In addition to the Particle class, the plasmapy.particles subpackage has a functional interface.

Symbols and names

Several functions in plasmapy.particles return string representations of particles, including atomic_symbol(), isotope_symbol(), ionic_symbol(), and element_name().

>>> from plasmapy.particles import *
>>> atomic_symbol('alpha')
>>> isotope_symbol('alpha')
>>> ionic_symbol('alpha')
'He-4 2+'
>>> particle_symbol('alpha')
'He-4 2+'
>>> element_name('alpha')

The full symbol of the particle can be found using particle_symbol().

>>> particle_symbol('electron')

Particle properties

The atomic_number() and mass_number() functions are analogous to the corresponding attributes in the Particle class.

>>> atomic_number('iron')
>>> mass_number('T+')

Charge information may be found using charge_number() and electric_charge().

>>> charge_number('H-')
>>> electric_charge('muon antineutrino')
<Quantity 0. C>

These functions will raise a ChargeError for elements and isotopes that lack explicit charge information.

>>> electric_charge('H')
Traceback (most recent call last):
plasmapy.particles.exceptions.ChargeError: Charge information is required for electric_charge.

The standard atomic weight for the terrestrial environment may be accessed using standard_atomic_weight().

>>> standard_atomic_weight('Pb').to('u')
<Quantity 207.2 u>

The mass of a particle may be accessed through the particle_mass() function.

>>> particle_mass('deuteron')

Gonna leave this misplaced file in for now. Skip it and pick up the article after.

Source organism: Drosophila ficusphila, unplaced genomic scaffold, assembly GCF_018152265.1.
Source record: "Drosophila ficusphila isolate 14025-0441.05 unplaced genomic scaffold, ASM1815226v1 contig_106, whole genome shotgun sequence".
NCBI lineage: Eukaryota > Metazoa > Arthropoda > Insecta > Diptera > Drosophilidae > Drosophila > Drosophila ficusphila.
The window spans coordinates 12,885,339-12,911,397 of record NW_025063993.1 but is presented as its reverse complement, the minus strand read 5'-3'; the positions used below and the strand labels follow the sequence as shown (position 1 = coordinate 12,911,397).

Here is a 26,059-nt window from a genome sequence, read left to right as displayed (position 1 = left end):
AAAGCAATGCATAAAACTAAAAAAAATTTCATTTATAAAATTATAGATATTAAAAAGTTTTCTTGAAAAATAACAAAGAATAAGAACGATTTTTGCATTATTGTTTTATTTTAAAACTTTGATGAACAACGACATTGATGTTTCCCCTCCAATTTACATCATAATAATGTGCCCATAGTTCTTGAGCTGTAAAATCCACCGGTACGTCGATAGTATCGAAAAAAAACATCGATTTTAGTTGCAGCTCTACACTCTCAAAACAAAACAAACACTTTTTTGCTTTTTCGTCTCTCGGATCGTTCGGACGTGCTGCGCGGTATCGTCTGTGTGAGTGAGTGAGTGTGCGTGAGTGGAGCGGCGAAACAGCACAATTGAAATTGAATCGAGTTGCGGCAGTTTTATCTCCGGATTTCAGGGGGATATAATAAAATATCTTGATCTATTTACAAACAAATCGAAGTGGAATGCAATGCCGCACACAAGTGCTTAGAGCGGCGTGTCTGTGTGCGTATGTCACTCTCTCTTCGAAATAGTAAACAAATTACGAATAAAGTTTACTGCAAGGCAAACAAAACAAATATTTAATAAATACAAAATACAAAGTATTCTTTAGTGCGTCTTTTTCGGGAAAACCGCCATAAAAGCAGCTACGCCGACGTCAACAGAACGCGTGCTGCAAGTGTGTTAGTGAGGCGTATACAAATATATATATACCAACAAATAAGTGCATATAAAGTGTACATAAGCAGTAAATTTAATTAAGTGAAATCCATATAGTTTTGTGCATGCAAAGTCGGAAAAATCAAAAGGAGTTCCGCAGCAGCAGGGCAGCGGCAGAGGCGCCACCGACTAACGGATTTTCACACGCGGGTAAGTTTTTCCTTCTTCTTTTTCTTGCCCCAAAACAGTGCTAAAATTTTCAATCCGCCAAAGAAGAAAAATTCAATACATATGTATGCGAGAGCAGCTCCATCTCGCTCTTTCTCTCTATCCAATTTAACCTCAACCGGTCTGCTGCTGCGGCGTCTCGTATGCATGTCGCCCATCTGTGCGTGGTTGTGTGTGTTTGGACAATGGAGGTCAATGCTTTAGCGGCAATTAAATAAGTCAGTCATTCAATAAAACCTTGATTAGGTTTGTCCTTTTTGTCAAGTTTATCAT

<Quantity 3.34358372e-27 kg>


The relative isotopic abundance of each isotope in the terrestrial environment may be found using isotopic_abundance().

>>> isotopic_abundance('H-1')
>>> isotopic_abundance('D')

A list of all discovered isotopes in order of increasing mass number can be found with known_isotopes().

>>> known_isotopes('H')
['H-1', 'D', 'T', 'H-4', 'H-5', 'H-6', 'H-7']

The isotopes of an element with a non-zero isotopic abundance may be found with common_isotopes().

>>> common_isotopes('Fe')
['Fe-56', 'Fe-54', 'Fe-57', 'Fe-58']

All stable isotopes of an element may be found with stable_isotopes().

>>> stable_isotopes('Pb')
['Pb-204', 'Pb-206', 'Pb-207', 'Pb-208']


The is_stable() function returns True for stable particles and False for unstable particles.

>>> is_stable('e-')
>>> is_stable('T')

The half_life() function returns the particle’s half-life as a Quantity in units of seconds, if known.

>>> half_life('n')
<Quantity 881.5 s>

For stable particles (or particles that have not been discovered to be unstable), half_life() returns inf seconds.

>>> half_life('p+')
<Quantity inf s>

If the particle’s half-life is not known to sufficient precision, then half_life() returns a str with the estimated value while issuing a MissingParticleDataWarning.

Reduced mass

The reduced_mass() function is useful in cases of two-body collisions.

>>> reduced_mass('e-', 'p+')
<Quantity 9.10442514e-31 kg>
>>> reduced_mass('D+', 'T+')
<Quantity 2.00486597e-27 kg>